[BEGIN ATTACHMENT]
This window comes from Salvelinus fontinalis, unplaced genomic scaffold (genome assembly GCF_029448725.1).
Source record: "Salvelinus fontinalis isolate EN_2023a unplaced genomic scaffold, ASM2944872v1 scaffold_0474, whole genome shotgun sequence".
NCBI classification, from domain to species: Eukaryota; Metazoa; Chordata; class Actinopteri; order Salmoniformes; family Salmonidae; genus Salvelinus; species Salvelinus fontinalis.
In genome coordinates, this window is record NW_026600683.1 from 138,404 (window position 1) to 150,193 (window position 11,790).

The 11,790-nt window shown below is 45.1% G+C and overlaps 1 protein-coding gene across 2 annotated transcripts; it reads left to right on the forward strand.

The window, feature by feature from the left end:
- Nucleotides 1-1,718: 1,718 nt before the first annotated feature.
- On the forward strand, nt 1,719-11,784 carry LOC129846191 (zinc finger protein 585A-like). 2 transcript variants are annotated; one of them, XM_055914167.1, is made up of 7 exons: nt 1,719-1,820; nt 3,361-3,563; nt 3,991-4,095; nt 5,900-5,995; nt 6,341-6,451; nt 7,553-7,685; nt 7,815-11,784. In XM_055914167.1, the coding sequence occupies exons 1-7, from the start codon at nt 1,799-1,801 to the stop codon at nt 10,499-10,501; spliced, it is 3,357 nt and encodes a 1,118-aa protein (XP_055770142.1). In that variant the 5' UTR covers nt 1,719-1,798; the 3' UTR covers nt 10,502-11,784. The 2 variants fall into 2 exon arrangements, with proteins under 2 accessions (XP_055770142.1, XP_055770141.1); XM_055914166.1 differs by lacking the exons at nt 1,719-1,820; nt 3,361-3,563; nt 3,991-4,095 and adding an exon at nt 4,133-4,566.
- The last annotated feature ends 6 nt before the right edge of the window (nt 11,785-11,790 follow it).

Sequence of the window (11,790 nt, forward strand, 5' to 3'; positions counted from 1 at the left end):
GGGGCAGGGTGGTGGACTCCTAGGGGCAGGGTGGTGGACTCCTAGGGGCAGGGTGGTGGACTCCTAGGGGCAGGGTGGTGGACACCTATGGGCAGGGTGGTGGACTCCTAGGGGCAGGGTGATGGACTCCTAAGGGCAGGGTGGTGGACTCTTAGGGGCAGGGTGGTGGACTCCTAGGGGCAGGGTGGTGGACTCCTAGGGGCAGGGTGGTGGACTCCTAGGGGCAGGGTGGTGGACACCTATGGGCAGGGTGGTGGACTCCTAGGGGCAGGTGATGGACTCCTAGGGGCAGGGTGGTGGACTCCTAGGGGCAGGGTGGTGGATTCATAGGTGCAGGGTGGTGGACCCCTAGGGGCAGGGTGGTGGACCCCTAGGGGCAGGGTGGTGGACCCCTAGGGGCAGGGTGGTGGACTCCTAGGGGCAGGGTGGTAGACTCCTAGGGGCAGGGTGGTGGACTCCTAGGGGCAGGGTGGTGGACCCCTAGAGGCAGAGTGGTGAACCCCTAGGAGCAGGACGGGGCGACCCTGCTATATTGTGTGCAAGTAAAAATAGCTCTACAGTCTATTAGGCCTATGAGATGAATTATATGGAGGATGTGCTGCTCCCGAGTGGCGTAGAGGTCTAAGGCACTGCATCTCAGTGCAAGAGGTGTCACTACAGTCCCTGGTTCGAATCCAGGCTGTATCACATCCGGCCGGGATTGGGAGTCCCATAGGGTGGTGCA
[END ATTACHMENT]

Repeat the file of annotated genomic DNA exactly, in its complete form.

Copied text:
This window comes from Salvelinus fontinalis, unplaced genomic scaffold (genome assembly GCF_029448725.1).
Source record: "Salvelinus fontinalis isolate EN_2023a unplaced genomic scaffold, ASM2944872v1 scaffold_0474, whole genome shotgun sequence".
NCBI classification, from domain to species: Eukaryota; Metazoa; Chordata; class Actinopteri; order Salmoniformes; family Salmonidae; genus Salvelinus; species Salvelinus fontinalis.
In genome coordinates, this window is record NW_026600683.1 from 138,404 (window position 1) to 150,193 (window position 11,790).

The 11,790-nt window shown below is 45.1% G+C and overlaps 1 protein-coding gene across 2 annotated transcripts; it reads left to right on the forward strand.

The window, feature by feature from the left end:
- Nucleotides 1-1,718: 1,718 nt before the first annotated feature.
- On the forward strand, nt 1,719-11,784 carry LOC129846191 (zinc finger protein 585A-like). 2 transcript variants are annotated; one of them, XM_055914167.1, is made up of 7 exons: nt 1,719-1,820; nt 3,361-3,563; nt 3,991-4,095; nt 5,900-5,995; nt 6,341-6,451; nt 7,553-7,685; nt 7,815-11,784. In XM_055914167.1, the coding sequence occupies exons 1-7, from the start codon at nt 1,799-1,801 to the stop codon at nt 10,499-10,501; spliced, it is 3,357 nt and encodes a 1,118-aa protein (XP_055770142.1). In that variant the 5' UTR covers nt 1,719-1,798; the 3' UTR covers nt 10,502-11,784. The 2 variants fall into 2 exon arrangements, with proteins under 2 accessions (XP_055770142.1, XP_055770141.1); XM_055914166.1 differs by lacking the exons at nt 1,719-1,820; nt 3,361-3,563; nt 3,991-4,095 and adding an exon at nt 4,133-4,566.
- The last annotated feature ends 6 nt before the right edge of the window (nt 11,785-11,790 follow it).

Sequence of the window (11,790 nt, forward strand, 5' to 3'; positions counted from 1 at the left end):
GGGGCAGGGTGGTGGACTCCTAGGGGCAGGGTGGTGGACTCCTAGGGGCAGGGTGGTGGACTCCTAGGGGCAGGGTGGTGGACACCTATGGGCAGGGTGGTGGACTCCTAGGGGCAGGGTGATGGACTCCTAAGGGCAGGGTGGTGGACTCTTAGGGGCAGGGTGGTGGACTCCTAGGGGCAGGGTGGTGGACTCCTAGGGGCAGGGTGGTGGACTCCTAGGGGCAGGGTGGTGGACACCTATGGGCAGGGTGGTGGACTCCTAGGGGCAGGTGATGGACTCCTAGGGGCAGGGTGGTGGACTCCTAGGGGCAGGGTGGTGGATTCATAGGTGCAGGGTGGTGGACCCCTAGGGGCAGGGTGGTGGACCCCTAGGGGCAGGGTGGTGGACCCCTAGGGGCAGGGTGGTGGACTCCTAGGGGCAGGGTGGTAGACTCCTAGGGGCAGGGTGGTGGACTCCTAGGGGCAGGGTGGTGGACCCCTAGAGGCAGAGTGGTGAACCCCTAGGAGCAGGACGGGGCGACCCTGCTATATTGTGTGCAAGTAAAAATAGCTCTACAGTCTATTAGGCCTATGAGATGAATTATATGGAGGATGTGCTGCTCCCGAGTGGCGTAGAGGTCTAAGGCACTGCATCTCAGTGCAAGAGGTGTCACTACAGTCCCTGGTTCGAATCCAGGCTGTATCACATCCGGCCGGGATTGGGAGTCCCATAGGGTGGTGCA